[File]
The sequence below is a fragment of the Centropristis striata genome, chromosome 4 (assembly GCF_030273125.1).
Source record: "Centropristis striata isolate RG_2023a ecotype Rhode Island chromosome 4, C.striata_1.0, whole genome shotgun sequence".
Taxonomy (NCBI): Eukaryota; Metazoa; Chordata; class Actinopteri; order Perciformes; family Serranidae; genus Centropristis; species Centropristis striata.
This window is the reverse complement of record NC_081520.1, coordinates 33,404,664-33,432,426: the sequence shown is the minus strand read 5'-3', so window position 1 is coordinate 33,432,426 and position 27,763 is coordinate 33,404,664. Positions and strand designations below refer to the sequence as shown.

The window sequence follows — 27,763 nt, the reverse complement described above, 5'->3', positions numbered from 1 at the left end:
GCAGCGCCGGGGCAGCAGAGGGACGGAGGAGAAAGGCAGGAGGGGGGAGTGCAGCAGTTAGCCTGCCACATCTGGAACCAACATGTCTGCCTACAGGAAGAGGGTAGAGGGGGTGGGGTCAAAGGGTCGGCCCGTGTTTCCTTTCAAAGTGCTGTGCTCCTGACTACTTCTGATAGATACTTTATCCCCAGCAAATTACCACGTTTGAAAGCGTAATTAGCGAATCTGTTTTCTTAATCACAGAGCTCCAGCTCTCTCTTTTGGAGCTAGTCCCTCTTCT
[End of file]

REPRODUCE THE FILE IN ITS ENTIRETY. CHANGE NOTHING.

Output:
The sequence below is a fragment of the Centropristis striata genome, chromosome 4 (assembly GCF_030273125.1).
Source record: "Centropristis striata isolate RG_2023a ecotype Rhode Island chromosome 4, C.striata_1.0, whole genome shotgun sequence".
Taxonomy (NCBI): Eukaryota; Metazoa; Chordata; class Actinopteri; order Perciformes; family Serranidae; genus Centropristis; species Centropristis striata.
This window is the reverse complement of record NC_081520.1, coordinates 33,404,664-33,432,426: the sequence shown is the minus strand read 5'-3', so window position 1 is coordinate 33,432,426 and position 27,763 is coordinate 33,404,664. Positions and strand designations below refer to the sequence as shown.

The window sequence follows — 27,763 nt, the reverse complement described above, 5'->3', positions numbered from 1 at the left end:
GCAGCGCCGGGGCAGCAGAGGGACGGAGGAGAAAGGCAGGAGGGGGGAGTGCAGCAGTTAGCCTGCCACATCTGGAACCAACATGTCTGCCTACAGGAAGAGGGTAGAGGGGGTGGGGTCAAAGGGTCGGCCCGTGTTTCCTTTCAAAGTGCTGTGCTCCTGACTACTTCTGATAGATACTTTATCCCCAGCAAATTACCACGTTTGAAAGCGTAATTAGCGAATCTGTTTTCTTAATCACAGAGCTCCAGCTCTCTCTTTTGGAGCTAGTCCCTCTTCT